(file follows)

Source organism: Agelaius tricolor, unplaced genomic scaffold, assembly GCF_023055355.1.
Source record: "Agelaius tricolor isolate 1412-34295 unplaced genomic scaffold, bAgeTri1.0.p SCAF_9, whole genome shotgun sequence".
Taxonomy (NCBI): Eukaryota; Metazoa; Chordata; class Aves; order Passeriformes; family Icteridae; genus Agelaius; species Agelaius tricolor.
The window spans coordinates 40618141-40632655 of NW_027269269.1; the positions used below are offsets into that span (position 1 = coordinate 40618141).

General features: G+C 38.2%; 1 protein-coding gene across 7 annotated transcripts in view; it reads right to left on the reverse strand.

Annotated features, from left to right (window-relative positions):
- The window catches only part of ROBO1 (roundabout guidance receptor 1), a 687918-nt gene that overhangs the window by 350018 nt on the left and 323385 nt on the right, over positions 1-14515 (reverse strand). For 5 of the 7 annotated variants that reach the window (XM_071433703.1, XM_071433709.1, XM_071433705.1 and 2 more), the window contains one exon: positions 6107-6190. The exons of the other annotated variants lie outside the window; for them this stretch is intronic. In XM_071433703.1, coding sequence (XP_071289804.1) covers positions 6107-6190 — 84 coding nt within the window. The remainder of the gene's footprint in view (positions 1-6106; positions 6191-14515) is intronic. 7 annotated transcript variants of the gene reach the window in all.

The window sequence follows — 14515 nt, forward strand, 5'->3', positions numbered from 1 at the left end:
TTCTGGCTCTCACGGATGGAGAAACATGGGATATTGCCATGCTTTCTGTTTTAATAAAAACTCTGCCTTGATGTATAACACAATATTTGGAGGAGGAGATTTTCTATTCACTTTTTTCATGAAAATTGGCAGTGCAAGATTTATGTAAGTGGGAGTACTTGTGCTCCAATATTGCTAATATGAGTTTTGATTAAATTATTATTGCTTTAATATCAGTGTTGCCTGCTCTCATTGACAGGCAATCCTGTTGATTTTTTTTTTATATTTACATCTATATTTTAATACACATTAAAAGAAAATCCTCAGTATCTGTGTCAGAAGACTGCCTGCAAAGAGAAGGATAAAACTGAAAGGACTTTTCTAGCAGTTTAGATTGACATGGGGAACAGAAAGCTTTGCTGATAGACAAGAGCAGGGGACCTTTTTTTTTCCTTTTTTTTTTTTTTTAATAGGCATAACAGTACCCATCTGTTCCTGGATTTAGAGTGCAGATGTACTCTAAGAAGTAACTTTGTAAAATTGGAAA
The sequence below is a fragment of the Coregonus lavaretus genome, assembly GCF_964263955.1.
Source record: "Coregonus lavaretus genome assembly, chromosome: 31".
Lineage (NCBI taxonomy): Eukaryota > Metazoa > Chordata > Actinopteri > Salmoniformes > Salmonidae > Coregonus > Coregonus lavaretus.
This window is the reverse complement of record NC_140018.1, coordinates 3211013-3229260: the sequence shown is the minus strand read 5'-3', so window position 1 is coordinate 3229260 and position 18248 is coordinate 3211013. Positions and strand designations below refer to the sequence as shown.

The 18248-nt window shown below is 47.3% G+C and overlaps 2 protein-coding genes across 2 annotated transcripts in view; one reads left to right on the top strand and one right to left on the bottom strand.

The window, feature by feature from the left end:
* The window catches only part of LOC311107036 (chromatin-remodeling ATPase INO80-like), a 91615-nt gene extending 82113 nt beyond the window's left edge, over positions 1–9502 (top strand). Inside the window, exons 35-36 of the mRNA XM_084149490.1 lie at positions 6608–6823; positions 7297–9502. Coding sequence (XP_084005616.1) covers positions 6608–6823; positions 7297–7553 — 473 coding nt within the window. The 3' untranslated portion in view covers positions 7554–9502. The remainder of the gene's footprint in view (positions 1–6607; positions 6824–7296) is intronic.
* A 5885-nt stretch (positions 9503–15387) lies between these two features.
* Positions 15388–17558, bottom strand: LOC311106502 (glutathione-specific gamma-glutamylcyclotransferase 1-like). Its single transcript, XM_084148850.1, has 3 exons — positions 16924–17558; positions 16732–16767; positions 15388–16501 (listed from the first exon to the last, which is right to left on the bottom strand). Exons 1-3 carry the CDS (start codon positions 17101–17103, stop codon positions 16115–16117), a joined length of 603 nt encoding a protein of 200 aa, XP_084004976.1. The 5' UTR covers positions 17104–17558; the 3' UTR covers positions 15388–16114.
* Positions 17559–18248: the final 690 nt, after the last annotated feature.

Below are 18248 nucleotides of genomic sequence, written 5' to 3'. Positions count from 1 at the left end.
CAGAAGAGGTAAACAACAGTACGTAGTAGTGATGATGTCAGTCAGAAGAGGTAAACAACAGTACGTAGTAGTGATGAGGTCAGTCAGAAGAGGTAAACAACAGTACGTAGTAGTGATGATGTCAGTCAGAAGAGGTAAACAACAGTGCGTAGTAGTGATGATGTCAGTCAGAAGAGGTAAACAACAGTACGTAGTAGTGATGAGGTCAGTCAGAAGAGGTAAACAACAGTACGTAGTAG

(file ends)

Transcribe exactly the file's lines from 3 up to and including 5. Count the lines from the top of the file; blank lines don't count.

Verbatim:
Taxonomy (NCBI): Eukaryota; Metazoa; Chordata; class Aves; order Passeriformes; family Icteridae; genus Agelaius; species Agelaius tricolor.
The window spans coordinates 40618141-40632655 of NW_027269269.1; the positions used below are offsets into that span (position 1 = coordinate 40618141).

General features: G+C 38.2%; 1 protein-coding gene across 7 annotated transcripts in view; it reads right to left on the reverse strand.